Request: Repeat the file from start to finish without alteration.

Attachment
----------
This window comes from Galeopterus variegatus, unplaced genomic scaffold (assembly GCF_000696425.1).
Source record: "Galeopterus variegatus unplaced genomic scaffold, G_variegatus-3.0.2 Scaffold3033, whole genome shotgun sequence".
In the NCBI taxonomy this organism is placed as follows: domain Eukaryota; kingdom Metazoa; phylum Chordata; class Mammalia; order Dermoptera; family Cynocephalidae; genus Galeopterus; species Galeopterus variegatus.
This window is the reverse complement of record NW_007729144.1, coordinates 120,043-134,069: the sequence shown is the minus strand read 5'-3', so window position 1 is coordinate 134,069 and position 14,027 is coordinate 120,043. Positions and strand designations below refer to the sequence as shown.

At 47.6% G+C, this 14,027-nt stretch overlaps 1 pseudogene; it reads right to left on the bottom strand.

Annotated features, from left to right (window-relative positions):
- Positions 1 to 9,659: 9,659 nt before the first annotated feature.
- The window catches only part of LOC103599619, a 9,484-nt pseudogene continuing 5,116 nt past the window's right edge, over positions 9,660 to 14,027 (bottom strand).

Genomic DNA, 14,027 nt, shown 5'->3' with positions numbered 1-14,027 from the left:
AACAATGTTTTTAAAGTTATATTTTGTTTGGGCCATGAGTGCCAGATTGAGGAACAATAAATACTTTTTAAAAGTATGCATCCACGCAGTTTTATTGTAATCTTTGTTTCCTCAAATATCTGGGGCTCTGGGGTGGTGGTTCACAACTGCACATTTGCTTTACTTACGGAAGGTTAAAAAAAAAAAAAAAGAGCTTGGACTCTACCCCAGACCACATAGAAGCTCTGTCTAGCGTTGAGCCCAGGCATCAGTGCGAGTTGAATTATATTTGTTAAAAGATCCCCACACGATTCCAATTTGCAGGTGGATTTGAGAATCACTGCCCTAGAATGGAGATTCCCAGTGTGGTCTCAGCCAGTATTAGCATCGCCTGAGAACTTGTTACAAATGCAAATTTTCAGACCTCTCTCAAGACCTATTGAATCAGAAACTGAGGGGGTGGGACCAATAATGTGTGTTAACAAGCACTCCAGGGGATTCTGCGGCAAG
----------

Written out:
This window comes from Galeopterus variegatus, unplaced genomic scaffold (assembly GCF_000696425.1).
Source record: "Galeopterus variegatus unplaced genomic scaffold, G_variegatus-3.0.2 Scaffold3033, whole genome shotgun sequence".
In the NCBI taxonomy this organism is placed as follows: domain Eukaryota; kingdom Metazoa; phylum Chordata; class Mammalia; order Dermoptera; family Cynocephalidae; genus Galeopterus; species Galeopterus variegatus.
This window is the reverse complement of record NW_007729144.1, coordinates 120,043-134,069: the sequence shown is the minus strand read 5'-3', so window position 1 is coordinate 134,069 and position 14,027 is coordinate 120,043. Positions and strand designations below refer to the sequence as shown.

At 47.6% G+C, this 14,027-nt stretch overlaps 1 pseudogene; it reads right to left on the bottom strand.

Annotated features, from left to right (window-relative positions):
- Positions 1 to 9,659: 9,659 nt before the first annotated feature.
- The window catches only part of LOC103599619, a 9,484-nt pseudogene continuing 5,116 nt past the window's right edge, over positions 9,660 to 14,027 (bottom strand).

Genomic DNA, 14,027 nt, shown 5'->3' with positions numbered 1-14,027 from the left:
AACAATGTTTTTAAAGTTATATTTTGTTTGGGCCATGAGTGCCAGATTGAGGAACAATAAATACTTTTTAAAAGTATGCATCCACGCAGTTTTATTGTAATCTTTGTTTCCTCAAATATCTGGGGCTCTGGGGTGGTGGTTCACAACTGCACATTTGCTTTACTTACGGAAGGTTAAAAAAAAAAAAAAAGAGCTTGGACTCTACCCCAGACCACATAGAAGCTCTGTCTAGCGTTGAGCCCAGGCATCAGTGCGAGTTGAATTATATTTGTTAAAAGATCCCCACACGATTCCAATTTGCAGGTGGATTTGAGAATCACTGCCCTAGAATGGAGATTCCCAGTGTGGTCTCAGCCAGTATTAGCATCGCCTGAGAACTTGTTACAAATGCAAATTTTCAGACCTCTCTCAAGACCTATTGAATCAGAAACTGAGGGGGTGGGACCAATAATGTGTGTTAACAAGCACTCCAGGGGATTCTGCGGCAAG